A Bonneville County democrat operative, precinct captain, and state committeeman recently wrote a letter to the editor using the parable of the “Good Samaritan” to push for Obamacare’s Medicaid expansion. The letter attempts to make the point that Jesus is weeping because Christians have not followed the parable of the Good Samaritan and expanded Obamacare’s Medicaid into law. However, the argument that expanding Obamacare’s Medicaid follows Jesus’ parable about the Good Samaritan is at best wrongheaded and at worst shameful emotional pandering to Christians.
The story of the Good Samaritan is a parable by Jesus that answers the question, “who is my neighbor?” Jesus tells the story about a man who fell among thieves, is stripped of his clothing, wounded, and left half dead. By chance, a Priest and a Levite happened upon him, but passed by on the other side, whereas the Samaritan came where he was and had compassion on him. The Samaritan went to him, bound up his wounds, set him on his own beast, brought him to an inn, and gave two pence to the host saying, “take care of him, and whatsoever thou spendest more, when I come again I will repay thee.”
This story could not be farther from supporting Obamacare’s Medicaid expansion. Statistics show 60% percent of the people whom Obamacare’s Medicaid expansion will benefit are single able-bodied adults, not helpless people. The Good Samaritan went to the man and bound up his wounds himself rather than pass a law to delegate the man’s care to a faceless governmental bureaucracy.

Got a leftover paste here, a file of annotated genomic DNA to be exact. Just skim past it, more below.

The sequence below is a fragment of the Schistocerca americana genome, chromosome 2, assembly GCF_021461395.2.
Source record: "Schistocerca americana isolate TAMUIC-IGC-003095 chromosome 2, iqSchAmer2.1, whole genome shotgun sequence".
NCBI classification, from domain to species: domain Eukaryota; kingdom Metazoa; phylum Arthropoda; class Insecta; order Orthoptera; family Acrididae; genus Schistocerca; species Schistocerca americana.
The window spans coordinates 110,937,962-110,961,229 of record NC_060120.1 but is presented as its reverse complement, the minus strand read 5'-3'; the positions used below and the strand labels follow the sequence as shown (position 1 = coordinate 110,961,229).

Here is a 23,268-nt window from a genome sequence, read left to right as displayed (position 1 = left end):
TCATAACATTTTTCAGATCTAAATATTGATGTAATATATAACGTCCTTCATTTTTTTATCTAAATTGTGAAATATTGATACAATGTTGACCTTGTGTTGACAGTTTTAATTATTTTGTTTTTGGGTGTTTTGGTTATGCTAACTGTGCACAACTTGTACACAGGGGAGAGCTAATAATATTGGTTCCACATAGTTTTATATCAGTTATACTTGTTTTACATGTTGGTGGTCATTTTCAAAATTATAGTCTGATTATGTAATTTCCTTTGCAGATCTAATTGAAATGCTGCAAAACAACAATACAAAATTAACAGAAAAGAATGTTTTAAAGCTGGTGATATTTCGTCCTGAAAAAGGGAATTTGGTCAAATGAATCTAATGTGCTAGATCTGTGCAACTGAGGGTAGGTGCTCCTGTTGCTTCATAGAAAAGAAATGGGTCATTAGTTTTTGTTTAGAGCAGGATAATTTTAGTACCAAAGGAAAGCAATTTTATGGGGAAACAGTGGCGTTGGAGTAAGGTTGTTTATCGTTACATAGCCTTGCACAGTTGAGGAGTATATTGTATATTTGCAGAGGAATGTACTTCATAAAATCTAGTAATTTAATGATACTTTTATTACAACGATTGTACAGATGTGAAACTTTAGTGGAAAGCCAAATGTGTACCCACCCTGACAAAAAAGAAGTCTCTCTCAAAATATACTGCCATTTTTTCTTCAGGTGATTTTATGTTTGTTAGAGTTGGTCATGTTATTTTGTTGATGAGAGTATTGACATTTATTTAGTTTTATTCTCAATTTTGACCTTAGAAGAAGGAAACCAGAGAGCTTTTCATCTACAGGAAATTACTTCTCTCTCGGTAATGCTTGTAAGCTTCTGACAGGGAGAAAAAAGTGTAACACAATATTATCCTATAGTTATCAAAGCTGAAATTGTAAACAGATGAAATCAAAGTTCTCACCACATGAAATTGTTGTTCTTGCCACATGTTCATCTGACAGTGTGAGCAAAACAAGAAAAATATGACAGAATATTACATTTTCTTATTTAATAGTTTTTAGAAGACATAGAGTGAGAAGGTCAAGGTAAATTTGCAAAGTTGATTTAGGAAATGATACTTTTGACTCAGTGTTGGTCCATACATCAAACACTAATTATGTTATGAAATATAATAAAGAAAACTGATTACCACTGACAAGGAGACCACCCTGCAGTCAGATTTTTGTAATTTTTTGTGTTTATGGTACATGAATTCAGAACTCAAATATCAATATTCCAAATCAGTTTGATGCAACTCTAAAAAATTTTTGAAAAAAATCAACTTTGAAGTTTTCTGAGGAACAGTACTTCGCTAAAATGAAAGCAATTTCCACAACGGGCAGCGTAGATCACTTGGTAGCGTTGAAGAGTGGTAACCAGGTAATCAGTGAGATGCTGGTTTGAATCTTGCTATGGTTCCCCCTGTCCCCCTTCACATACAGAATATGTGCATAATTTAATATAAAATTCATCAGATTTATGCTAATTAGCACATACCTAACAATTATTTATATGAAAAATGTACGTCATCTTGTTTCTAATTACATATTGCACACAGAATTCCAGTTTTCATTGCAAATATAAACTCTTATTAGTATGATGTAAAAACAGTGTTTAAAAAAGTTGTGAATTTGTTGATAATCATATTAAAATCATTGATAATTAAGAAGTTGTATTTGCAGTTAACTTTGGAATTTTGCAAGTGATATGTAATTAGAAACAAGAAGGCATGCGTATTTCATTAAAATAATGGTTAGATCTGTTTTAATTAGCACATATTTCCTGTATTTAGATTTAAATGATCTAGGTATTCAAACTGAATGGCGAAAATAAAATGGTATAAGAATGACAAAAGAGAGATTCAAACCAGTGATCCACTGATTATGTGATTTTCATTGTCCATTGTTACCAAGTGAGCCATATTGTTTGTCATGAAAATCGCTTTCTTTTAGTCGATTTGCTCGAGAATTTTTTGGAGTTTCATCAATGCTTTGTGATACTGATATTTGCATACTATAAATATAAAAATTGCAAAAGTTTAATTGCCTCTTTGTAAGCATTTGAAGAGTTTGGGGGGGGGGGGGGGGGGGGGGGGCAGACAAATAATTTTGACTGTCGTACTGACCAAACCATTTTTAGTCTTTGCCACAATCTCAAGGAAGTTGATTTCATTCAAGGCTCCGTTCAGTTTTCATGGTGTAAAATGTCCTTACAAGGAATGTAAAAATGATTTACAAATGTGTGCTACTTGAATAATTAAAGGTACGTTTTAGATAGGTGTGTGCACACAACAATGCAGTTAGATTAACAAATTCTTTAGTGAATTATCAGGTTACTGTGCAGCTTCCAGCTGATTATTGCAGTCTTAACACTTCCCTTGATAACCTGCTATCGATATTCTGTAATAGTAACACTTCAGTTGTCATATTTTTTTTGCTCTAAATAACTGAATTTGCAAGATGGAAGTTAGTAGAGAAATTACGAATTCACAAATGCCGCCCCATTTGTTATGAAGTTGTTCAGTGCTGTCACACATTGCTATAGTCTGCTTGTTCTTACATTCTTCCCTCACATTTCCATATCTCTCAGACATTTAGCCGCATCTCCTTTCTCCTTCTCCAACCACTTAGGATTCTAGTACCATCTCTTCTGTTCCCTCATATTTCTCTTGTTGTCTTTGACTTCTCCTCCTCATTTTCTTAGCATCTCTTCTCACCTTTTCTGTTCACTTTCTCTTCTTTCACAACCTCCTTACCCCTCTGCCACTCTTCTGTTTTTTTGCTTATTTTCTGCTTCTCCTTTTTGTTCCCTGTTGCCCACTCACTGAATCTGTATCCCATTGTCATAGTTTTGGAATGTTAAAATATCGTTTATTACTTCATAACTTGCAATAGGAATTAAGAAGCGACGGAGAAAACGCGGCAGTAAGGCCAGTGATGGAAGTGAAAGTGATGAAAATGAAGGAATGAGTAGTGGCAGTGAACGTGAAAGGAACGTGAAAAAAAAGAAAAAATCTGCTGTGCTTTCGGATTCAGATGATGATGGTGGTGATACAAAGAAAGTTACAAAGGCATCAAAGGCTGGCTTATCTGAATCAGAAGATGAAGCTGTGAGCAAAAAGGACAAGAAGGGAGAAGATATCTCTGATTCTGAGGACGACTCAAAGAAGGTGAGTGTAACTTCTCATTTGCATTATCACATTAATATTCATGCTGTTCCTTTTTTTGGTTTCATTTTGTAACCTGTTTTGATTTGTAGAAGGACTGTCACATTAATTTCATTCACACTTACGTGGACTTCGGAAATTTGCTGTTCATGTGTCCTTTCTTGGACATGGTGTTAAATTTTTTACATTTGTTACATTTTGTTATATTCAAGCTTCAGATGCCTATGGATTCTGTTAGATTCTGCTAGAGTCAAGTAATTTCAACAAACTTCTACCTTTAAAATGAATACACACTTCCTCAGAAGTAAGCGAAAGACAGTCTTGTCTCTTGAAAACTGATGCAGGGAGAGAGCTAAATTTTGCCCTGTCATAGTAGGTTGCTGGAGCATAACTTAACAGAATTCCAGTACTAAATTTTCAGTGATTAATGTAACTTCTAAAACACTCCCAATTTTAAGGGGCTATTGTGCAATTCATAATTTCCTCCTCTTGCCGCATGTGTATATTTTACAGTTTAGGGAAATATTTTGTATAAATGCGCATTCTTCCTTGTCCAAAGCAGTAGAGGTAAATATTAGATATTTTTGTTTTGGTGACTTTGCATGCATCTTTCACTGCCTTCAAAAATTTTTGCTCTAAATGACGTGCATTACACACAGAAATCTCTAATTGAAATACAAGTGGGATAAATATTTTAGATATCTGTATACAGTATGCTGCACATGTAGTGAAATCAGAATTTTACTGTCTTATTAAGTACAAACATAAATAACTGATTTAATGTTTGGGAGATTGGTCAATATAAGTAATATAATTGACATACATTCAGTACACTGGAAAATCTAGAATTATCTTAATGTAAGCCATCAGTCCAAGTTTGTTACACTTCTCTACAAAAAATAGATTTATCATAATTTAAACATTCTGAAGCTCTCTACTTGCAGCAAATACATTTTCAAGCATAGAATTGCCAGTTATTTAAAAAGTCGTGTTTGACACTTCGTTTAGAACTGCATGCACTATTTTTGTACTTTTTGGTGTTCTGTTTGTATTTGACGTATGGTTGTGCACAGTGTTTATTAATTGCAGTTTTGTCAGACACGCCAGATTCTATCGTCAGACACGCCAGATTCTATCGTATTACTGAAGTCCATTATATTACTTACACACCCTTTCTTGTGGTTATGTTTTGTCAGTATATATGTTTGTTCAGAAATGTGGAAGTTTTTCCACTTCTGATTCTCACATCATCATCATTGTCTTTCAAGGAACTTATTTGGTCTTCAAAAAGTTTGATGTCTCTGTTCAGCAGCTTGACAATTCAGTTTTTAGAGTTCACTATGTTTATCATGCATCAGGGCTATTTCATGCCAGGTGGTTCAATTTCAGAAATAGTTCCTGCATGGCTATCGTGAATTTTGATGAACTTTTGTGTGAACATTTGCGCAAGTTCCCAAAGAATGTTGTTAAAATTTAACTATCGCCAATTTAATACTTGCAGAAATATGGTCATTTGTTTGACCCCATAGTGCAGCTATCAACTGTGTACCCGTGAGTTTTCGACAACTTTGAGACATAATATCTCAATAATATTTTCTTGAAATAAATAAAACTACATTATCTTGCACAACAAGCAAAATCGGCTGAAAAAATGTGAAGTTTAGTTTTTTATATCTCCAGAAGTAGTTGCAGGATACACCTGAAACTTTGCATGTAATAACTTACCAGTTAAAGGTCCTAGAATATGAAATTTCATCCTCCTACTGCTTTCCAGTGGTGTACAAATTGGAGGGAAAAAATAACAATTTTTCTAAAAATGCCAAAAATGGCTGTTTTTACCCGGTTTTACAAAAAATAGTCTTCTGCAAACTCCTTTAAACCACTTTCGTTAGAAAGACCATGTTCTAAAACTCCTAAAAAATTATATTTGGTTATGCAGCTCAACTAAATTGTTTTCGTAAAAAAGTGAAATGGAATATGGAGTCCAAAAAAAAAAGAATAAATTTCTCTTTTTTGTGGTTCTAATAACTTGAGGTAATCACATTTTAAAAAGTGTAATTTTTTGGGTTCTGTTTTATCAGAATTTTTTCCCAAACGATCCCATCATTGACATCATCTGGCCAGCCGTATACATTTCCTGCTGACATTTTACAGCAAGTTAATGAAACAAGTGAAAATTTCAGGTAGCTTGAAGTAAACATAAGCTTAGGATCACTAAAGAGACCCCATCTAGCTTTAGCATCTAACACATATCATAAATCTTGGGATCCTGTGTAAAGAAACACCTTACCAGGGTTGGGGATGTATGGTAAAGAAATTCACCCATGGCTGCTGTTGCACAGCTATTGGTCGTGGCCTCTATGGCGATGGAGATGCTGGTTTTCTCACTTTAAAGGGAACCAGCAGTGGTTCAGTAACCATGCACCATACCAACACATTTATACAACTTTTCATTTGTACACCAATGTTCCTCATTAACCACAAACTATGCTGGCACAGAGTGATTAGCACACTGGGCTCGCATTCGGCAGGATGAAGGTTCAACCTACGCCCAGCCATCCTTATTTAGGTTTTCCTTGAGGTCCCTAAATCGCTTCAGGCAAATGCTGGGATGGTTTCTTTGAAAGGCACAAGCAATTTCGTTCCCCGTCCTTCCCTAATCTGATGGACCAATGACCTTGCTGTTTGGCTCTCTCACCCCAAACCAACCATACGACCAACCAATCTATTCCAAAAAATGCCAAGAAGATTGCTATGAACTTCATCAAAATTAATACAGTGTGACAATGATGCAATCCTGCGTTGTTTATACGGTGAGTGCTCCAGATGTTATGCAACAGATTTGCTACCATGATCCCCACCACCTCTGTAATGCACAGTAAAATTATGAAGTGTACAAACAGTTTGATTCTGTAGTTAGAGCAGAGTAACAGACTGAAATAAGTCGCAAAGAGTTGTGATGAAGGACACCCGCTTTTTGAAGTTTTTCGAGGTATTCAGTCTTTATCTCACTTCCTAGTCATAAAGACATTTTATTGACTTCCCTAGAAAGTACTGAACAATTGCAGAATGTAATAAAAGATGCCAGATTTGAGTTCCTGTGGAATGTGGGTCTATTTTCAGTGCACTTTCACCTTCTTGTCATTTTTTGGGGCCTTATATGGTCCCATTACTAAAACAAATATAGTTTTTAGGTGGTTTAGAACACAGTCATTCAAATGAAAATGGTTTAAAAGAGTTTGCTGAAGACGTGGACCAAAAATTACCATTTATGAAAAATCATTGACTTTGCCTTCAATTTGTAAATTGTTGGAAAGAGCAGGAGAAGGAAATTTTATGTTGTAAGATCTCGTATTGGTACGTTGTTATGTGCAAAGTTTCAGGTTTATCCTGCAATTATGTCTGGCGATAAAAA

The Good Samaritan set the man on his own beast, paid the host his own money, and promised more of his own money to take care of whatever he needed. Compare that to Obamacare’s Medicaid expansion where the government uses its powerful taxing authority to take money away from the Good Samaritan and others and redistribute it mostly to single able-bodied adults. The point is that the Good Samaritan used his own time, property, and money to care for the man and did not establish a government bureaucracy to impose Jesus’ teachings by force. Compelling someone by force is exactly the opposite of Jesus’ teachings.
I’m sure the Good Samaritan felt peace and satisfaction in his heart that always come to those who engage in service to their neighbors. And I’m sure the man he helped felt gratitude for the kindness and neighborly love he received.
But I’m also sure that if the government would have confiscated the Good Samaritan’s beast and money under threat of prison and/or property forfeiture (this is the power the government has to force tax collection) and given them to the man who fell among thieves, then the Good Samaritan would have felt resentment while the man “helped” surely would have felt entitled. Obamacare’s Medicaid expansion is toxic charity that in no way makes us “Good Samaritan” neighbors.